Testing of ABPC producer products has taken place using the testing procedures outlined in the guidelines. These tests took place over a 10 day period, at a temperature of 40° Celsius, using an acidic food simulant.
The results of these tests were immediately safe for all products tested with the exception of pewter drinks’ flasks which failed the initial test for the release of tin.
Therefore further tests were carried out on a flask that had been treated as recommended in the advice reproduced below: This text was previously issued to ABPC members as recommended instructions to be issued with pewter flasks.
The results of the 24 hour test were safe with the release of tin comfortably within the required limit. A further test, over 72 hours, also passed within the required level.
Our conclusion remains that advice along the above lines should be issued with any products where liquid might be sealed inside for any length of time.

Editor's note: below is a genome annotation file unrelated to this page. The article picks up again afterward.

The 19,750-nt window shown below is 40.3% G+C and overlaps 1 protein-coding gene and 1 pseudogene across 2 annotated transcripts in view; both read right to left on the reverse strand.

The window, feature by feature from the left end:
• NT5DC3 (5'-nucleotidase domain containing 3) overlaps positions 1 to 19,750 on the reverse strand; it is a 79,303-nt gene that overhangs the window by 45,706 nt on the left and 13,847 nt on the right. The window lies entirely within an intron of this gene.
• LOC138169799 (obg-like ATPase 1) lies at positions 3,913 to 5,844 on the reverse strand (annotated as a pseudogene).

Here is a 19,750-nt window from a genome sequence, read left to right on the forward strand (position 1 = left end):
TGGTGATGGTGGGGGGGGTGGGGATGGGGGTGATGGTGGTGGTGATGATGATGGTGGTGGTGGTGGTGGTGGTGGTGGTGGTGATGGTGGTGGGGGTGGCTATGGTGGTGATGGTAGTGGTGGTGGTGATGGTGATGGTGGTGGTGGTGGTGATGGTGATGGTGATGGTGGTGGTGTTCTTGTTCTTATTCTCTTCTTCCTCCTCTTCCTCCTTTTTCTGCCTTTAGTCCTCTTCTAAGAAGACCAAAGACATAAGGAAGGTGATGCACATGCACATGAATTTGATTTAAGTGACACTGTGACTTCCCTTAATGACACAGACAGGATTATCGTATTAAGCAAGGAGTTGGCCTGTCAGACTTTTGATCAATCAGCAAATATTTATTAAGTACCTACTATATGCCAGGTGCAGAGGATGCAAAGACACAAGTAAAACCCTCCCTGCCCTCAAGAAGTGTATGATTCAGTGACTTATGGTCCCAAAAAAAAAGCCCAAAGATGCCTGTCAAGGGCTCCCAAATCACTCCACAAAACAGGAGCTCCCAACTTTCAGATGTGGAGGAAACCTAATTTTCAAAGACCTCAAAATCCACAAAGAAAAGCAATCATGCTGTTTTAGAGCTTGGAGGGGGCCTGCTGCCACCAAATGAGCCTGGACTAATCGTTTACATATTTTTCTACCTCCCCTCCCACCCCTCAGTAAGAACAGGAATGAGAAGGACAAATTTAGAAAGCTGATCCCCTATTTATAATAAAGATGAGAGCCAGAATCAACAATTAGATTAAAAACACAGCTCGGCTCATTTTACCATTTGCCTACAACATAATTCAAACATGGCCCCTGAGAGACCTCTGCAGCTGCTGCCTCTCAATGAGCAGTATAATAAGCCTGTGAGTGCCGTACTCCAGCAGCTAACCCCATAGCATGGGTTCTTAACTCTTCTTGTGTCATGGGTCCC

Please note that all products tested have returned different results as a result of the numerous variations in factors involved such as: alloy composition; method of manufacture and finish surface treatment. Therefore we recommend that any members concerned to ensure that particular products meet the requirements should get those products tested. We suggest that wherever possible the test should be carried out using conditions applicable to the intended and likely use – for example use the intended food or drink and apply appropriate temperatures and time periods. This will allow appropriate consumer advice to be issued with the product if required, as with the flask above, for example.
Guidance to ABPC members selling products into other territories
The ABPC has carried out research and testing with regard to selling pewter products in jurisdictions outside the UK. As these territories are numerous, and the local regulations change from time to time, we do not list guidance in this document.